Junkyard Find: 1994 Acura Integra LS Sedan

Murilee Martin
by Murilee Martin
The third-generation Acura Integr a went on sale for the 1994 model year and sold very well in North America. Well-built, reliable, and an immediate favorite of racers and customizers, resale values stayed up and it took a good 15-20 years before the third-gen Integra began showing up in large quantities in self-service wrecking yards; today discarded examples are plentiful.Since the model’s junkyard numbers are beginning to decline after a few years of glut, I decided to photograph one for this series. Here’s a very typical California 1994-2001 Integra, covered in flat-black paint and showing evidence of merciless beatings during its 23 years on the road.
218,946 miles on the clock, which is typical for most junked Honda products of this age. It may have had more life in it, but the body and interior reached Full Hooptie stage years ago and it wasn’t worth keeping on the street.
The 1.8-liter B18B1 engine in this car made 142 horsepower. Because the 1994-2001 Integra was based on the 1992-1995 Civic, most of the mechanical components will swap between the two types; I am taking advantage of this compatibility with my own Civic.
I photographed this car in San Jose, California, but it appears to have started its career in Portland, Oregon.
With flat black paint and aftermarket wheels, we can assume that this car spent much of its time — at least during its final few years — with the engine screaming above six grand. I didn’t spot any of the usual cheap eBay coilovers or a shift knob from Manny, Moe, and Jack, so at least the car’s final owner had some sense.
Instead of a minivan, thinks the dog, the humans can get a four-door Integra!
That ad was pretty lame, so let’s see the one for the Japanese-market ’94 Honda Integra. The Duran Duran song isn’t so great, but at least we see the car cornering hard on a race track and sliding around on wet pavement.
Murilee Martin
Murilee Martin

Murilee Martin is the pen name of Phil Greden, a writer who has lived in Minnesota, California, Georgia and (now) Colorado. He has toiled at copywriting, technical writing, junkmail writing, fiction writing and now automotive writing. He has owned many terrible vehicles and some good ones. He spends a great deal of time in self-service junkyards. These days, he writes for publications including Autoweek, Autoblog, Hagerty, The Truth About Cars and Capital One.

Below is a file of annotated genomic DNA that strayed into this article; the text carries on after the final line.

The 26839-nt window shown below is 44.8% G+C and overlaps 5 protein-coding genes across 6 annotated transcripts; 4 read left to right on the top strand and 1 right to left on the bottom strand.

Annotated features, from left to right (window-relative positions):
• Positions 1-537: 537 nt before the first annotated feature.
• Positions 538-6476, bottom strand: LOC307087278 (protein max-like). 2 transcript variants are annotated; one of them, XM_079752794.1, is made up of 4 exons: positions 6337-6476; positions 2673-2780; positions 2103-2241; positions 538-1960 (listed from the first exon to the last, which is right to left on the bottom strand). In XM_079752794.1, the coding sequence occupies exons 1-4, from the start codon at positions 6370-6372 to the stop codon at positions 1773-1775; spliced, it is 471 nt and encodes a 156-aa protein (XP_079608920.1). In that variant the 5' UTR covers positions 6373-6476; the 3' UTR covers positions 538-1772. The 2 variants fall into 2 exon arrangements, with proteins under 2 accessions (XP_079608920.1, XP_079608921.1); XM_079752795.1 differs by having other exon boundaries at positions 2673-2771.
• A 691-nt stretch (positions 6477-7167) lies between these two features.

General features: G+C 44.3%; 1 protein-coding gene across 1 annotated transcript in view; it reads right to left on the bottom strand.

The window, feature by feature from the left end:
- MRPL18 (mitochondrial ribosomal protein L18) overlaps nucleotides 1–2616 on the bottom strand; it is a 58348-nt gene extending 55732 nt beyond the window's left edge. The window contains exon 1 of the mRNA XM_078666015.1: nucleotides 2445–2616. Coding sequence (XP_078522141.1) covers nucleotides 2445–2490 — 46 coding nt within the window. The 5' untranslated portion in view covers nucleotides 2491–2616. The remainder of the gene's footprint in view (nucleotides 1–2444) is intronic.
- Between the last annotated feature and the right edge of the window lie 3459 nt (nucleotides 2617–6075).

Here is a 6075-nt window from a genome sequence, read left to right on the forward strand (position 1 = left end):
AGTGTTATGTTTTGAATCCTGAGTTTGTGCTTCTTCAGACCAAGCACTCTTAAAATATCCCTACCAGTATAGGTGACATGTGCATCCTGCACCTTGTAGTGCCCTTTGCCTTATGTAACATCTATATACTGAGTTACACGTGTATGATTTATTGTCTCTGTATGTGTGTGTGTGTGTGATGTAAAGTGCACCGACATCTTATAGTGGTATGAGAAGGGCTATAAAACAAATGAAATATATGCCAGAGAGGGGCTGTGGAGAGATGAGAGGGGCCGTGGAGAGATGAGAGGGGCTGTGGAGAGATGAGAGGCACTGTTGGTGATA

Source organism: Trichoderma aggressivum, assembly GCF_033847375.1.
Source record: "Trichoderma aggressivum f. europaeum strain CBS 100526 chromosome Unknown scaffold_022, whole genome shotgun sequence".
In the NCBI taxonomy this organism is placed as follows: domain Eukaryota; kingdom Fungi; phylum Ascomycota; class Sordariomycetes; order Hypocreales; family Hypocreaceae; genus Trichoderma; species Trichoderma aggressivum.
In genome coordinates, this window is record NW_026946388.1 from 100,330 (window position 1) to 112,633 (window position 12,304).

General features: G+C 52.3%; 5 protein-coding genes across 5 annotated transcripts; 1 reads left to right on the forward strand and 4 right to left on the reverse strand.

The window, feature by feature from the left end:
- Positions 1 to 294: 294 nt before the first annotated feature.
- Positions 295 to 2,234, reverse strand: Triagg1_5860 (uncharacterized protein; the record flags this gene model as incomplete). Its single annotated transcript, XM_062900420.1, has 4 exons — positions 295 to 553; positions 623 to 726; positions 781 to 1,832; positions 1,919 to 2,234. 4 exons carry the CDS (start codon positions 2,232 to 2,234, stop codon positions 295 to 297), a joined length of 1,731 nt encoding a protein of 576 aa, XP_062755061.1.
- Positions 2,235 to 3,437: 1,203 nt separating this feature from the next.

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  • Tommytipover Tommytipover on Jan 30, 2018

    Third Gen Integra! Quite possibly the World's Greatest Car!

  • Bultaco Bultaco on Feb 14, 2018

    This car came from the late '80s through late'90s era when Honda could do no wrong. Their cars were much more lithe and sporty than anything from Toyota or Nissan, with low beltlines, huge windows, and interiors with plastics that put contemporary Benzes and Bimmers to shame. Their 4-cylinder engines were turbine smooth, their manual transmissions shifted like butter, and their overall quality and reliability was really second to none. What happened? Somewhere along the line they decided that they wanted to be Buick or Toyota. So sad.

  • VoGhost Quality review. Thanks!
  • VoGhost Love this collective clutching of pearls over a vehicle name not a single commenter will ever see, drive or buy.
  • 28-Cars-Later "Here's why" edition_cnn_com/2018/06/13/health/falling-iq-scores-study-intl/index.html
  • 28-Cars-Later Seriously, $85. GM Delta I is burning hot garbage to the point where the 1990 Saturn Z-body is leagues better. My mother inherited an '07 Ion with 30Kish otc which was destroyed in 2014 by a tipsy driver with a suspended license (driver's license enforcement is a joke in Pennsyltucky). Insurance paid out $6,400 when it was only worth about $5,800 IIRC, but sure 10 year later the "hipo" Delta I can fetch how much?
  • Buickman styling does not overcome powertrain, follow the money. labor/materials.